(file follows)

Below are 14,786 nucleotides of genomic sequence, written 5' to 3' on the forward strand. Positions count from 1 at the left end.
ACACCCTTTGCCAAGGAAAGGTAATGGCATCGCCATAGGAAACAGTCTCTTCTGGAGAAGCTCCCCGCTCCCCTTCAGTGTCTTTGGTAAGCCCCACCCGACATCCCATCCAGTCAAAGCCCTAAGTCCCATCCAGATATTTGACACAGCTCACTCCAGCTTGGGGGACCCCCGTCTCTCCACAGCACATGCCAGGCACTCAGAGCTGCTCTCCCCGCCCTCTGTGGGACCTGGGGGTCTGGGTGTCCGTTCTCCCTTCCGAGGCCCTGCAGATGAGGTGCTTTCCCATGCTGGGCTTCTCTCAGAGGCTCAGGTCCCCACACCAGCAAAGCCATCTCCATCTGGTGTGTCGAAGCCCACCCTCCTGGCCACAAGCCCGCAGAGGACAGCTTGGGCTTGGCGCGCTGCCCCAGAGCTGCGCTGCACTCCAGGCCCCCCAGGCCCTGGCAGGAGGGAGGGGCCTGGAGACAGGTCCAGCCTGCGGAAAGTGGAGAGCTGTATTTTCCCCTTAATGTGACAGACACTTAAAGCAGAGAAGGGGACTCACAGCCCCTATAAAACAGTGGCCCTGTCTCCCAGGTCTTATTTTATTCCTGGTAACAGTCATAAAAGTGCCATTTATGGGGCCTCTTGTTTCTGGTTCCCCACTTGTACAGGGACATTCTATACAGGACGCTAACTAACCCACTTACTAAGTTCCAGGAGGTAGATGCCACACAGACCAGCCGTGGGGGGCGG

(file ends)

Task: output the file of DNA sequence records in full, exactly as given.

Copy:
Below are 14,786 nucleotides of genomic sequence, written 5' to 3' on the forward strand. Positions count from 1 at the left end.
ACACCCTTTGCCAAGGAAAGGTAATGGCATCGCCATAGGAAACAGTCTCTTCTGGAGAAGCTCCCCGCTCCCCTTCAGTGTCTTTGGTAAGCCCCACCCGACATCCCATCCAGTCAAAGCCCTAAGTCCCATCCAGATATTTGACACAGCTCACTCCAGCTTGGGGGACCCCCGTCTCTCCACAGCACATGCCAGGCACTCAGAGCTGCTCTCCCCGCCCTCTGTGGGACCTGGGGGTCTGGGTGTCCGTTCTCCCTTCCGAGGCCCTGCAGATGAGGTGCTTTCCCATGCTGGGCTTCTCTCAGAGGCTCAGGTCCCCACACCAGCAAAGCCATCTCCATCTGGTGTGTCGAAGCCCACCCTCCTGGCCACAAGCCCGCAGAGGACAGCTTGGGCTTGGCGCGCTGCCCCAGAGCTGCGCTGCACTCCAGGCCCCCCAGGCCCTGGCAGGAGGGAGGGGCCTGGAGACAGGTCCAGCCTGCGGAAAGTGGAGAGCTGTATTTTCCCCTTAATGTGACAGACACTTAAAGCAGAGAAGGGGACTCACAGCCCCTATAAAACAGTGGCCCTGTCTCCCAGGTCTTATTTTATTCCTGGTAACAGTCATAAAAGTGCCATTTATGGGGCCTCTTGTTTCTGGTTCCCCACTTGTACAGGGACATTCTATACAGGACGCTAACTAACCCACTTACTAAGTTCCAGGAGGTAGATGCCACACAGACCAGCCGTGGGGGGCGG